The ladies’ personal care aisle in any drugstore is bound to offer a wide array of intimate hygiene products — from gentle washes to wet wipes for your on-the-go needs. We use these products on a regular basis, but are they likely to cause harm?
Vaginal hygiene products have been used by 95 per cent of Canadian women, but they likely do more harm than good, according to a University of Guelph study.
The first-ever study revealed that women who use these products are three times more likely to experience some type of vaginal infection. In some cases it may be women purchased the product to address an existing vaginal concern.
“This study establishes a baseline of what Canadian women do with regard to their vaginal health and identifies concerning correlations that researchers can now look into more closely,” said psychology professor Kieran O’Doherty, the study’s lead investigator.
Published in the journal BMC Women’s Health, the study surveyed nearly 1,500 Canadian women about their vaginal health practices and products, and how often they experienced problems.
“While research has shown douching can have negative impacts on vaginal health, little was known about the dozens of other products out there,” said O’Doherty.
The most commonly used products included anti-itch creams, moisturizers and lubricants, and feminine wipes. The results connected certain products with specific infections.
“The study does not establish whether it is the products causing the infections or whether women are using the products in an attempt to address the infection,” said O’Doherty. “However, the results do provide important evidence for strong correlations that need further research.”
For example, women who used gel sanitizers were eight times more likely to have a yeast infection and almost 20 times more likely to have a bacterial infection.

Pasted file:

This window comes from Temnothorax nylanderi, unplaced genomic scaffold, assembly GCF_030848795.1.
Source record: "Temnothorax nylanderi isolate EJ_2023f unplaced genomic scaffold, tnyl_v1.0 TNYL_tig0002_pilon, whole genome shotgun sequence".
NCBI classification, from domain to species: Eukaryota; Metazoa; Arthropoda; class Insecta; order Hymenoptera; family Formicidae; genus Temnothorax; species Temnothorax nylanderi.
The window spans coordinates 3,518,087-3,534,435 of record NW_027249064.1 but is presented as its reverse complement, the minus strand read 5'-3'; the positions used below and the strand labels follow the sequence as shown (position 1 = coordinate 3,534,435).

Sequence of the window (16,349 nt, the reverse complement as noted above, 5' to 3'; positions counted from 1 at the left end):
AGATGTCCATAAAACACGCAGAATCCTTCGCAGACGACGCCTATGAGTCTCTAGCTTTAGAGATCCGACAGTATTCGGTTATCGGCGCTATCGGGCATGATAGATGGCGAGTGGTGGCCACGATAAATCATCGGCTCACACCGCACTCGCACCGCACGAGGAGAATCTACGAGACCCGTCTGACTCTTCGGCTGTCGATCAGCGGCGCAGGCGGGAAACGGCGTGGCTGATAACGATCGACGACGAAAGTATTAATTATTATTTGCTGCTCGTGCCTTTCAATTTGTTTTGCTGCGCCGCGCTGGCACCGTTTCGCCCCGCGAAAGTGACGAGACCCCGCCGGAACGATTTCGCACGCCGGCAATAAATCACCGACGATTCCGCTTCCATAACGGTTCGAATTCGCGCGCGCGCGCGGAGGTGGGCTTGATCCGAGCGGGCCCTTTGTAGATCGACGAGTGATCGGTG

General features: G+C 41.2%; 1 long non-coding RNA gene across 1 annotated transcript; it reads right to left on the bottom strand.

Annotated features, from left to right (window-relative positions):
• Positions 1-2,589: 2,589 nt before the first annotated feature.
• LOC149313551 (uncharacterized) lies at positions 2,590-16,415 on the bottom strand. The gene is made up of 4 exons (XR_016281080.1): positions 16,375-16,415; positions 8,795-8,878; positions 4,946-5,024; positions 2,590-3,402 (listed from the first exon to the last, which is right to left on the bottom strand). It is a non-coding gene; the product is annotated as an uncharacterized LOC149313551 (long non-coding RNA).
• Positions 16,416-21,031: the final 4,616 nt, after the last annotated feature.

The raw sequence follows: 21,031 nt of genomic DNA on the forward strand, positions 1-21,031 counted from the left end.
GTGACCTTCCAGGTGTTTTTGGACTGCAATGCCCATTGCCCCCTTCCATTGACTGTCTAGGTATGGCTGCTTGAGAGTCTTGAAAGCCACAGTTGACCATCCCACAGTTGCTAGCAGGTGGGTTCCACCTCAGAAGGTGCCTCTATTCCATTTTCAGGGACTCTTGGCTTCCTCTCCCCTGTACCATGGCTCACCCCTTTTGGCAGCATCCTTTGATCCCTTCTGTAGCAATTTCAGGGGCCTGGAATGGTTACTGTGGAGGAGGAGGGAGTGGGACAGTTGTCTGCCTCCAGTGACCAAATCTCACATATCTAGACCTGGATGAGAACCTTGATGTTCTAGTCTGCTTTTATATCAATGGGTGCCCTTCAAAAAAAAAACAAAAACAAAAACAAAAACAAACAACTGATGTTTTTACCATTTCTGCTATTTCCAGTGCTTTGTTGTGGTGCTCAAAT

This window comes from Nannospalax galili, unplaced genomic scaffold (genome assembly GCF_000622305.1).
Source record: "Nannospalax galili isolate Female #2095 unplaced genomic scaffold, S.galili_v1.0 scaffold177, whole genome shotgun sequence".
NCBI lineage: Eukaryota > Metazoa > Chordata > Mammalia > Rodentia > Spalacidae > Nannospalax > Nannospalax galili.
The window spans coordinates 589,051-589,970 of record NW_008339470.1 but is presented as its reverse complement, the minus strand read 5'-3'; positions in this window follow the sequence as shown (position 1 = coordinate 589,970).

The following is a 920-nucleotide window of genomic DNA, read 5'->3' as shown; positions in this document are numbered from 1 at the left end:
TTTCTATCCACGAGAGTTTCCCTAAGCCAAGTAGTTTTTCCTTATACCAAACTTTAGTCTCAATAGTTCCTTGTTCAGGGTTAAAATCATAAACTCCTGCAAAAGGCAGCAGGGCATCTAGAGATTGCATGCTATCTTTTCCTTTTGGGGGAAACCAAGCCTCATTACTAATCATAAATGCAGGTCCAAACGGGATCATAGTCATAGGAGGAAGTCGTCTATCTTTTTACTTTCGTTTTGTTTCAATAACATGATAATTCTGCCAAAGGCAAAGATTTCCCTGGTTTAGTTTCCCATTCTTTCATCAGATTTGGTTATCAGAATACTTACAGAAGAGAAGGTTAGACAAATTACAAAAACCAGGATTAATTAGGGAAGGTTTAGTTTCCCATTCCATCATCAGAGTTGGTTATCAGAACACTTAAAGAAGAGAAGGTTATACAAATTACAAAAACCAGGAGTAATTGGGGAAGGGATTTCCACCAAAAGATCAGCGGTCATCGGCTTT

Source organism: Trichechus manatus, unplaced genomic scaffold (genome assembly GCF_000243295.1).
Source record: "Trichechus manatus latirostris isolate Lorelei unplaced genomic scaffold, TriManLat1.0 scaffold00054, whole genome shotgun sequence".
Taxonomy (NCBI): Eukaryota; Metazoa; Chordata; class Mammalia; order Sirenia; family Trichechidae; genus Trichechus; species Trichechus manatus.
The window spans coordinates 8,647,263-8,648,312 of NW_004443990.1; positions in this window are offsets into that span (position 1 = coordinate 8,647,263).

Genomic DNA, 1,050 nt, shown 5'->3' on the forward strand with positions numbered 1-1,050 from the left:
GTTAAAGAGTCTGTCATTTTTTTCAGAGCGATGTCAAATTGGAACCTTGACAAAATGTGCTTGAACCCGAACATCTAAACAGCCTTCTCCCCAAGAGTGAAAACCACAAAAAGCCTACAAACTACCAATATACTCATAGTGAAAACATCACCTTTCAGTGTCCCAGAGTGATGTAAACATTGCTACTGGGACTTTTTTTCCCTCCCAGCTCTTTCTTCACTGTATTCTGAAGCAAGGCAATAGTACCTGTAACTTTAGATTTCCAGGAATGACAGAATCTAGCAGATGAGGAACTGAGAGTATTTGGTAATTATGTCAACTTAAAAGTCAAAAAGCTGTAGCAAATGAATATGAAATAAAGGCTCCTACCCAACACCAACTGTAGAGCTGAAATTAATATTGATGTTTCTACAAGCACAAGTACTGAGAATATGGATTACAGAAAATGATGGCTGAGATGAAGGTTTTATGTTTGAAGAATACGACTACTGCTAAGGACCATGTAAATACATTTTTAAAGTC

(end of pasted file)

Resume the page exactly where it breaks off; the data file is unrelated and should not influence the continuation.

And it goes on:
Women using feminine washes or gels were almost three and a half times more likely to have a bacterial infection and two and a half times more likely to report a urinary tract infection.
Participants using feminine wipes were twice as likely to have a urinary tract infection, and those using lubricants or moisturizers were two and a half times as likely to have a yeast infection.
O’Doherty said emerging medical research has linked disruption of vaginal microbial systems with health problems.
“These products may be preventing the growth of the healthy bacteria required to fight off infection.”
Pelvic inflammatory disease, cervical cancer, reduced fertility, ectopic and pre-term pregnancies, and bacterial and sexually transmitted infections are among the problems related to an abnormal vaginal microbiome, he said.
Vaginal hygiene products are a $2-billion industry in North America.
In a previous study published recently, O’Doherty and a team of researchers looked at why Canadian women use these products. They found women are unaware of the potential health concerns linked to these products and believe the items will make them feel clean and fresh.
“Our society has constructed female genitalia as unclean, and the marketing of vaginal hygiene products as something women need to attain the ideal is contributing to the problem. These products are viewed as a physical need rather than a choice. But the reality is, there are potential health risks to using these products.”